The 3D printers we have all become familiar with over the last ten years use an additive process to create objects from digital maps. The X,Y,Z mechanisms contained within their erector set frames, lay rows of molten plastic one on top of the other to build up structures millimeter by millimeter. They are fantastic machines that continue to amaze with their ability to bring items from our imagination into the physical world.
The inverse of additive manufacturing is subtractive. Material is removed to create structures. Think of whittling a stick into a spear. 3D laser printers use X,Y,Z mechanisms similar to those found in 3D printers to burn or cut shapes from various materials.
You may have seen a commercial for a machine named the “Glowforge”. That device is the top-shelf of at home laser cutting and engraving systems. As with most tech gear, there are lower priced alternatives that lack some of the creature comforts, but still get the job done. Research on the topic revealed the need to focus on a powerful laser, as close to 40w as possible. Dealing with that much heat and smoke requires generous cooling and ventilation systems and a large enough power supply to keep the electrons flowing.
It may look like something out of a 1950’s space serial, but the OMTech 40W CO2 Laser Engraver Cutter has everything a hobbyist or semi-pro might need. This is one of the many names attached to the ever growing family of K40 devices that many use as their vehicle to enter the 3D Laser printing community.
In true DIY fashion there are also numerous add-ons and modifications to upgrade nearly every piece and function of the K40 with. One of the first mods new owners go for is to add an air pump (aquarium pump), some hose, and a nozzle to create a blower that pushes ablated material out of the way for the next pass.
Out of the box, good K40 units like the OMTech are ready to go for introductory use. They are serious pieces of equipment, the laser is powerful enough to cause harm. If you are pondering getting one of your own, consider that these machines are burning various materials, some make noxious smoke. Therefore your setup will require good air flow. I recommend that you download and read the manual before making a purchase.
As for the smoke thing, our K40 is on a kart we picked up at IKEA that can be wheeled out to work in the driveway. The unit has a built in exhaust fan and uses the same type of flexible exhaust tube that a clothes dryer does. On cold or rainy days we wheel the kart close to the garage door and open it just enough to pass the exhaust tube through. I would not try to put a unit like this in a living space. The amount of smoke it makes can be substantial and occasionally overwhelms the exhaust system.
If you fail to keep the glass tube, in which the laser generator is encapsulated, cool enough, it will crack and ruin your expensive machine. Good kits include a water pump, tubing, and temperature sensors to prevent over-heating. You will need to supply a five gallon bucket with a couple of holes drilled in the lid. Pass the tubes through the holes, put the pump in the bottom of the bucket along with the water-temp probe, fill the contraption with three gallons of distilled water.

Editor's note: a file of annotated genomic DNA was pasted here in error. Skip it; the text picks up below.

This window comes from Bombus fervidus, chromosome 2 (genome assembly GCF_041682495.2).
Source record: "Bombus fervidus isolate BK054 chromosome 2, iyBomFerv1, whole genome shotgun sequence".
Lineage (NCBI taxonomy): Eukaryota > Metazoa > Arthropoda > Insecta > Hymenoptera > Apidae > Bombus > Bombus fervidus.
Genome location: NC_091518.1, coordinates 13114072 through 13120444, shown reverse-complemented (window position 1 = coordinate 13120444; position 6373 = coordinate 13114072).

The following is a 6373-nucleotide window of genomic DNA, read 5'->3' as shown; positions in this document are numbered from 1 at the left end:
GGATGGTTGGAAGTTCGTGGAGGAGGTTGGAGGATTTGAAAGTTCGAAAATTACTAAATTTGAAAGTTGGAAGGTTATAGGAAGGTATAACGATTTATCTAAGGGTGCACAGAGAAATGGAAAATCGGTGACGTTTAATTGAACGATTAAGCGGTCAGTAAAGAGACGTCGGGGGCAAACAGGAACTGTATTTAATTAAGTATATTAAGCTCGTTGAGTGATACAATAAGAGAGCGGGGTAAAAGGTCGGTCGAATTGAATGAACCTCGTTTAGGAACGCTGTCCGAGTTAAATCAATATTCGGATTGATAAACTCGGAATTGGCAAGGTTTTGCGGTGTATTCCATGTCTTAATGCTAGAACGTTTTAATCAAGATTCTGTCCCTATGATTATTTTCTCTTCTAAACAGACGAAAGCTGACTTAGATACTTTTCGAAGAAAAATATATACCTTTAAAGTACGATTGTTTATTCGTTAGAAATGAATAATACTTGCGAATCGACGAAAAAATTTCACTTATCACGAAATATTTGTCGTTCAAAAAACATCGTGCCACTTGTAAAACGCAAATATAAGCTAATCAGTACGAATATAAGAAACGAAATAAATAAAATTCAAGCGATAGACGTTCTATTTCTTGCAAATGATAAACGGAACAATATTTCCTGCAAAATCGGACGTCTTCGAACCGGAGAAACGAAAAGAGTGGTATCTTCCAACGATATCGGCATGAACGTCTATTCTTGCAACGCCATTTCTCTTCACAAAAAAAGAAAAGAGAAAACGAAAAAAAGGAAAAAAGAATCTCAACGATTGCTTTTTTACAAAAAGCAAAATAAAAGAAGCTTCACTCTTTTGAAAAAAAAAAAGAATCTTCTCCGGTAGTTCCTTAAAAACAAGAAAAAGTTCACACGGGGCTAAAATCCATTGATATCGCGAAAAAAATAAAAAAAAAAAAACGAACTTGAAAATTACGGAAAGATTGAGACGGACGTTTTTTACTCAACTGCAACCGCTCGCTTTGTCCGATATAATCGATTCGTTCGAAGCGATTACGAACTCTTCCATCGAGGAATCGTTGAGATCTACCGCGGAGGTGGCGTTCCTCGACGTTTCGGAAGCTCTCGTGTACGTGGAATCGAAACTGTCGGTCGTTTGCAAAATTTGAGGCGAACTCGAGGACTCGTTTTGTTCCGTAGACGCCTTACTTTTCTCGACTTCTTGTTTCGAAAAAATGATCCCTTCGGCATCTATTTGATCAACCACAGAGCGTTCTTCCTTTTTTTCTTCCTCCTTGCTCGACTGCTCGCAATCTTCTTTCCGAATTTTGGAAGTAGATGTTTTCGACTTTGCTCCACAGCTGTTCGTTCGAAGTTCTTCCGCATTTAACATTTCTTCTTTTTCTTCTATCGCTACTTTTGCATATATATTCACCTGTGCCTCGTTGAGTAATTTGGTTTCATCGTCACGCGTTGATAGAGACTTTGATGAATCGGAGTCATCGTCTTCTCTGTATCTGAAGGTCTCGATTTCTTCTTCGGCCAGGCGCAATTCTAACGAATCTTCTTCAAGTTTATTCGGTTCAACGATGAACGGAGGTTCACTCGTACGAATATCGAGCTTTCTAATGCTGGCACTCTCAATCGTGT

Distilled water is important to prevent mineral deposits from building up on the laser. If the area you work in is warm you will find that you can’t burn long before the water reaches the recommended max temp. Fill a couple of one-liter pop bottles to 75% and drop them in your freezer. Add them to the water bucket to keep things cool. The water will need to be changed on a regular basis to keep it as free from contaminants as possible. Don’t make the rookie mistake of putting your cooling bucket out of easy reach.
There is also the software to consider. What good is your fancy laser cutter if you can’t process your designs and images into instructions that your rig can follow? There are a lot of application choices out there, but the K40 crowd leans toward a combination of two open source titles Inkscape and K40 Whisperer. Since you’ll be googling your way through the first few burns, it makes sense to follow suit and use the same packages the bloggers do. Life is just easier when we all use the same software.
If you are new to laser 3d printing, expect to spend a couple of days getting the machine setup the first time. You have to unpack and remove the tape from your laser. Get the unit setup on a kart, which takes several hours to assemble itself. Drill two holes through the lid of a clean 5 gallon bucket to put your cooling pump in. Fill the bucket with your pump, 3 gallons of distilled water, and an ice bottle to keep it cool. Test the mirror alignment by following the instructions that came with your laser. Run the temperature probes and connect them to the controller. Install the two software packages to your laptop and find the USB link cable.
Any digital image can be laser 3D printed onto almost any surface that will fit on the unit’s target platform. The file is opened in Inkscape and converted (saved as) a vector-based file. The vector file is fed to K40 Whisperer which translates the picture into instructions that are transmitted to the controller.
Setting the machine’s power and speed is an artform that takes a lot of practice to master. Use low power and speed settings when starting out. You can find guides for most types of projects online. Youtube is an excellent source of knowledge on the topic.
Cuts are made by making multiple passes over the same lines. The type and thickness of the material has a drastic effect on how long “prints” take. Etching is achieved by ablating a shallow trench of material to form the required shape. Pre-cut panels of Balsa and other lite woods are an ideal material to practice on and can be found at most hobby stores or on-line. Cardboard can also work but be warned, it catches fire very easily.